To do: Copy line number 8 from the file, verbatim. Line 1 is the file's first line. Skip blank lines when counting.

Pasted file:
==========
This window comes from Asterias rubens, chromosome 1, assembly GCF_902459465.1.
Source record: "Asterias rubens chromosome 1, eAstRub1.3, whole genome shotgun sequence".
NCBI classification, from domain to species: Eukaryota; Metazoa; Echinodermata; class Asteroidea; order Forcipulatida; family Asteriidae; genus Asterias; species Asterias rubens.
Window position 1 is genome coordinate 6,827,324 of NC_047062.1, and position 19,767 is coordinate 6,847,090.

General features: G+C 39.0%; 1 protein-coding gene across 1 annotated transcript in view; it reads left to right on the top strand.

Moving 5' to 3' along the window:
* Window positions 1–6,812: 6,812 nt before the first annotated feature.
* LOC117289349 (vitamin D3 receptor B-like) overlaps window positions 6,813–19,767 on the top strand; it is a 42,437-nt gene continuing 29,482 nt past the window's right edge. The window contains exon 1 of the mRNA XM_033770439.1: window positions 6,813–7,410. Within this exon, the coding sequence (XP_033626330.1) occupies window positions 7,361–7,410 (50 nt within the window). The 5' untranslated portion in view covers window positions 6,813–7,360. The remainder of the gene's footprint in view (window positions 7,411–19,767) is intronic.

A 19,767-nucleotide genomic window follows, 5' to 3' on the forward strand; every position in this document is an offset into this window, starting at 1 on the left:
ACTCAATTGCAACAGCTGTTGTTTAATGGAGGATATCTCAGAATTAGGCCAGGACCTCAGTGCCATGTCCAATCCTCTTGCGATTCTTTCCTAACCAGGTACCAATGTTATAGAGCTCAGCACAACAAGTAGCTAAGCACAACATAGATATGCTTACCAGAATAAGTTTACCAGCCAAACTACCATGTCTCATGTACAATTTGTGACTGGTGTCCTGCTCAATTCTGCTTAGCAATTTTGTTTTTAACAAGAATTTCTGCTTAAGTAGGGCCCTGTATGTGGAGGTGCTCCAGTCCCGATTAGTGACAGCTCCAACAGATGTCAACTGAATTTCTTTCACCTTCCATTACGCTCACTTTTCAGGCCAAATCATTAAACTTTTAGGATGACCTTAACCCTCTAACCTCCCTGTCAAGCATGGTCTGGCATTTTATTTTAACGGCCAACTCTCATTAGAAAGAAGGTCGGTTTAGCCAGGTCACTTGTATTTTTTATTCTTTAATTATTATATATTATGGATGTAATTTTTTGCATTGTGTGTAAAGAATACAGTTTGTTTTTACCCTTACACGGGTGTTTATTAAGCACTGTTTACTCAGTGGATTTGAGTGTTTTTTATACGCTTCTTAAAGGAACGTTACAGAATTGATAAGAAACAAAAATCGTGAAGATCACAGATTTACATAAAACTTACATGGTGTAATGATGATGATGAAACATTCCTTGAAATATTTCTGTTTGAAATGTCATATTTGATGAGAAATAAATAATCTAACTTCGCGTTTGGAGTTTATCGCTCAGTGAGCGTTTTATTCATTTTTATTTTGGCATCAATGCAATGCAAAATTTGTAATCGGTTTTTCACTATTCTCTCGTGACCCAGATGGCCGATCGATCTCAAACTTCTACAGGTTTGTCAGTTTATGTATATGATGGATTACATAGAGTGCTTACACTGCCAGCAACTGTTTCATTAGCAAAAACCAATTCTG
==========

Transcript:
* LOC117289349 (vitamin D3 receptor B-like) overlaps window positions 6,813–19,767 on the top strand; it is a 42,437-nt gene continuing 29,482 nt past the window's right edge. The window contains exon 1 of the mRNA XM_033770439.1: window positions 6,813–7,410. Within this exon, the coding sequence (XP_033626330.1) occupies window positions 7,361–7,410 (50 nt within the window). The 5' untranslated portion in view covers window positions 6,813–7,360. The remainder of the gene's footprint in view (window positions 7,411–19,767) is intronic.